“I found her online during social isolation. I was building my website for my production company, and I started reaching out to people saying, ‘Hey, do you want to produce or record something?’” he said.
“I was on Facebook, and I added Ania because I saw she attended the same school I that did in Hollywood. After we had a conversation, I realized she was just like me, a musician who wanted to record. It was amazing because she brought me results within a week.”
Blues Mandrático to Beginnings
Hendrik also seeks Hollywood inspiration on “Blues Mandrático,” a bluesy, rockabilly instrumental filled with swirling, dreamy psych rock electric guitars, steady drums and humming vintage synths. He developed the track after listening to Hüsker Dü and learning different recording techniques at the Musicians Institute.
“I was studying the analog tape machine and experimenting with the Waves Kramer Master Tape, which is a plugin for a tape emulator. I tried to be clear with all of the tracks, and after I made stems of the tracks, I started manipulating them with the tape machine and a vinyl simulator,” Hendrik said.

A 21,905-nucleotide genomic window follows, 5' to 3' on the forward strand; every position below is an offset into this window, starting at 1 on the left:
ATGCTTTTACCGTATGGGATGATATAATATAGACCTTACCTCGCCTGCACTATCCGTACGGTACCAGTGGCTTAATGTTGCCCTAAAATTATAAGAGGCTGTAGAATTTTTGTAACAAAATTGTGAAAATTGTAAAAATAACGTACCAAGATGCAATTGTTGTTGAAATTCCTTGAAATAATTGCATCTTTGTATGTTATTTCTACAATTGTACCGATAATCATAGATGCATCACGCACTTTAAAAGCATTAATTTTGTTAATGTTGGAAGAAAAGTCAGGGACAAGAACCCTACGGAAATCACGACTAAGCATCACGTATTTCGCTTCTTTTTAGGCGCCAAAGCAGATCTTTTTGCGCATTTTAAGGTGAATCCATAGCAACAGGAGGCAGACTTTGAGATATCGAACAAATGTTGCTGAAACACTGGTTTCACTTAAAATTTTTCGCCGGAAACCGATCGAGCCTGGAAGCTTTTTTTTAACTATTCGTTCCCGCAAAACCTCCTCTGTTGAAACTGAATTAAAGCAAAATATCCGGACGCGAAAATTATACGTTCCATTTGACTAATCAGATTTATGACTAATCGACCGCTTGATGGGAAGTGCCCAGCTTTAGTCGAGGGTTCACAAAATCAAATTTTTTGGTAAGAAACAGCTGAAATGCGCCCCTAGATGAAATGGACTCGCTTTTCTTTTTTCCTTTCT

Outside of Hollywood, Hendrik simulates a film noir score on “Golden Arm with No Man” as bouncy drum rolls, bluesy retro electric guitars, ticking cymbals, rhythmic drums, soft bass and grungy vocals transport listeners to a ‘50s Frank Sinatra universe.
“That song was influenced by the movie, ‘The Man with the Golden Arm,’ and I inverted the title. It’s like an existential crisis that happens to somebody who’s addicted to heroin while the character in the movie is played by Frank Sinatra. It’s an amazing movie, but at the same time, it’s one of the more controversial ones,” he said.
Hendrik became a film and TV buff, thanks to his mother, while growing up in Rio. As a film editor and librarian, Hendrik’s mother showed him classic films and TV mini-series, including “Gone with the Wind,” “North and South,” “Coming Home” and “Ordinary People.”
After becoming well-versed in visual media, Hendrik added music to his list of growing passions. At age 14, he became captivated by Nirvana’s 2002 self-titled compilation album and wanted to become a musician. He also sought creative and musical inspiration from Alice in Chains, Queens of the Stone Age and System of a Down.